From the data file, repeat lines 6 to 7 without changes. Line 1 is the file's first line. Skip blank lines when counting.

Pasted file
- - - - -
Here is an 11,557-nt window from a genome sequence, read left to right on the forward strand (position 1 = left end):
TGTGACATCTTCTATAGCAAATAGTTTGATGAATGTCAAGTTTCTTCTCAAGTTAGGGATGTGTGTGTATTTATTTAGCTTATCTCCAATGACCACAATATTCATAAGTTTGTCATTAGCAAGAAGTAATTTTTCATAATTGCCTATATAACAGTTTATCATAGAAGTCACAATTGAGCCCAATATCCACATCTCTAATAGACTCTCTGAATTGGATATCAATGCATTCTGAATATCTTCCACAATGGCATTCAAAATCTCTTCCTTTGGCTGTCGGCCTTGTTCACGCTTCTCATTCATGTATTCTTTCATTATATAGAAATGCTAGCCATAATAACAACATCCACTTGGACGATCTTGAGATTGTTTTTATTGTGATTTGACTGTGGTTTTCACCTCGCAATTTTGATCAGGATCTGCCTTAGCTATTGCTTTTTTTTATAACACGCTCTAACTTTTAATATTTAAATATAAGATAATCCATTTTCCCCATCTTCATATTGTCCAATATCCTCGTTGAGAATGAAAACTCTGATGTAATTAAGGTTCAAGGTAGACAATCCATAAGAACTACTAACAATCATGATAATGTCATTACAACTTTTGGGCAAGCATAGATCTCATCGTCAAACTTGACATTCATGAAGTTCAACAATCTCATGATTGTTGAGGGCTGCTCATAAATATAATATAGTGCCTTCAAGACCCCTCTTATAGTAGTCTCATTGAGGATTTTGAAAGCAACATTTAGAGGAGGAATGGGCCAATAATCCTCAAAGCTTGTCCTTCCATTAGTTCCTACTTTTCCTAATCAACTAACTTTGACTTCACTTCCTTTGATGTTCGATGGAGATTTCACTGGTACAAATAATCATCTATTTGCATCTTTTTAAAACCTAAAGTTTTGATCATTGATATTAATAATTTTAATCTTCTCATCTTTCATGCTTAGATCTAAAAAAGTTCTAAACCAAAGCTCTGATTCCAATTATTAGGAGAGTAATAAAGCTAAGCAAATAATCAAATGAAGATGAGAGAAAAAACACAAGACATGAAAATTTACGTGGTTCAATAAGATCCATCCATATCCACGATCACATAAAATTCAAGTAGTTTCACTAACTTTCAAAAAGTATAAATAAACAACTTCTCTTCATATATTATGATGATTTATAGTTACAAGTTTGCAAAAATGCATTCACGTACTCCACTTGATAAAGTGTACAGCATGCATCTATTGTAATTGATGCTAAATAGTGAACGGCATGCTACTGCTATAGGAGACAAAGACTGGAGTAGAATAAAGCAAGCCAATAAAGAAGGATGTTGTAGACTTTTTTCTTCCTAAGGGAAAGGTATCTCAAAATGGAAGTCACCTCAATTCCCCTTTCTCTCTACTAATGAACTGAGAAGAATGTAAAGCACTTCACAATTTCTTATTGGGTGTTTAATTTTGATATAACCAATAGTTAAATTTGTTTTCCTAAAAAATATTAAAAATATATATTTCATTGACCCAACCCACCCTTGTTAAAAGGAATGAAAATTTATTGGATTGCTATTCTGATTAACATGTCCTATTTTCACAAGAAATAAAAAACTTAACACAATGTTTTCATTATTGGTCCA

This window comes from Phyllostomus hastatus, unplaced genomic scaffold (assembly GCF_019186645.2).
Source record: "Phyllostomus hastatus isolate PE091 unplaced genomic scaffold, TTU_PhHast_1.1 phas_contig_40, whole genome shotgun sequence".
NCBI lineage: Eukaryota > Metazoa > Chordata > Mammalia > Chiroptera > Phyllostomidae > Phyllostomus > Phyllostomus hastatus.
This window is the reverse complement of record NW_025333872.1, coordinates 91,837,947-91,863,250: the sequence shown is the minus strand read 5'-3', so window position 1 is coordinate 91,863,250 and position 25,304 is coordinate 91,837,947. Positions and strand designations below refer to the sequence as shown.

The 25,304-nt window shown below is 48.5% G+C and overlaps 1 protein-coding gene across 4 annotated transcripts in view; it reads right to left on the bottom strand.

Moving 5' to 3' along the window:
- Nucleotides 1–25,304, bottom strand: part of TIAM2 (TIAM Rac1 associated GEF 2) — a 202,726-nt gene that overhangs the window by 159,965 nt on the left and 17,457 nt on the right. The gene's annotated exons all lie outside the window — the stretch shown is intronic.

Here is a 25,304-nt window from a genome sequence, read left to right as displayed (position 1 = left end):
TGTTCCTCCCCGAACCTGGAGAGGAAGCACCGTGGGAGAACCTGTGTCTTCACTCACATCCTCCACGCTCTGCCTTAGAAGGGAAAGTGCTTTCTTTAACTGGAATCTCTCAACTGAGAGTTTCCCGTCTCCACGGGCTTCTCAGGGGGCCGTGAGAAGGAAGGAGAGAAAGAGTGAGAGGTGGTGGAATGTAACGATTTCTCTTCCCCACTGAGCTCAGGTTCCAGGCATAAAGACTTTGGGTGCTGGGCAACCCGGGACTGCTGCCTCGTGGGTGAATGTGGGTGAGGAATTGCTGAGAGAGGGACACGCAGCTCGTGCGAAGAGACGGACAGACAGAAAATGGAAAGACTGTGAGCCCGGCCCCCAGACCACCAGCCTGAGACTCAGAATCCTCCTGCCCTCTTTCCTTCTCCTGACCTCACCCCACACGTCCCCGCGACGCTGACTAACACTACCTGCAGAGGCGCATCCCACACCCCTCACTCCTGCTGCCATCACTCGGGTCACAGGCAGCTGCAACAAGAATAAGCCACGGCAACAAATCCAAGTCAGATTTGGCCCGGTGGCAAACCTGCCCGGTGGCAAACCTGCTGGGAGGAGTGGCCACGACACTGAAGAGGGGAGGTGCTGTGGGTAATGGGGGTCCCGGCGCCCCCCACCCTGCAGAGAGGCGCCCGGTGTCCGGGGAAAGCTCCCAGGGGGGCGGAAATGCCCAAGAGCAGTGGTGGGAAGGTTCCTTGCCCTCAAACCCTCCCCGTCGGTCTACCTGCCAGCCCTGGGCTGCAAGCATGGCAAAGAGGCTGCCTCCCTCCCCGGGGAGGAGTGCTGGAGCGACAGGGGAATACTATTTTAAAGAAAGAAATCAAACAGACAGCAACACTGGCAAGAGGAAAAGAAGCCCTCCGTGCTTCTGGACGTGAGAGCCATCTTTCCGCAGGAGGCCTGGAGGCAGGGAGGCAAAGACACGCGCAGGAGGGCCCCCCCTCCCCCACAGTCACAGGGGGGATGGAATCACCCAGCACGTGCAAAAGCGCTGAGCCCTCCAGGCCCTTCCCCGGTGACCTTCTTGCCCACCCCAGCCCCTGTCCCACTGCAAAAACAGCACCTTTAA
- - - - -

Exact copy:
This window is the reverse complement of record NW_025333872.1, coordinates 91,837,947-91,863,250: the sequence shown is the minus strand read 5'-3', so window position 1 is coordinate 91,863,250 and position 25,304 is coordinate 91,837,947. Positions and strand designations below refer to the sequence as shown.

The 25,304-nt window shown below is 48.5% G+C and overlaps 1 protein-coding gene across 4 annotated transcripts in view; it reads right to left on the bottom strand.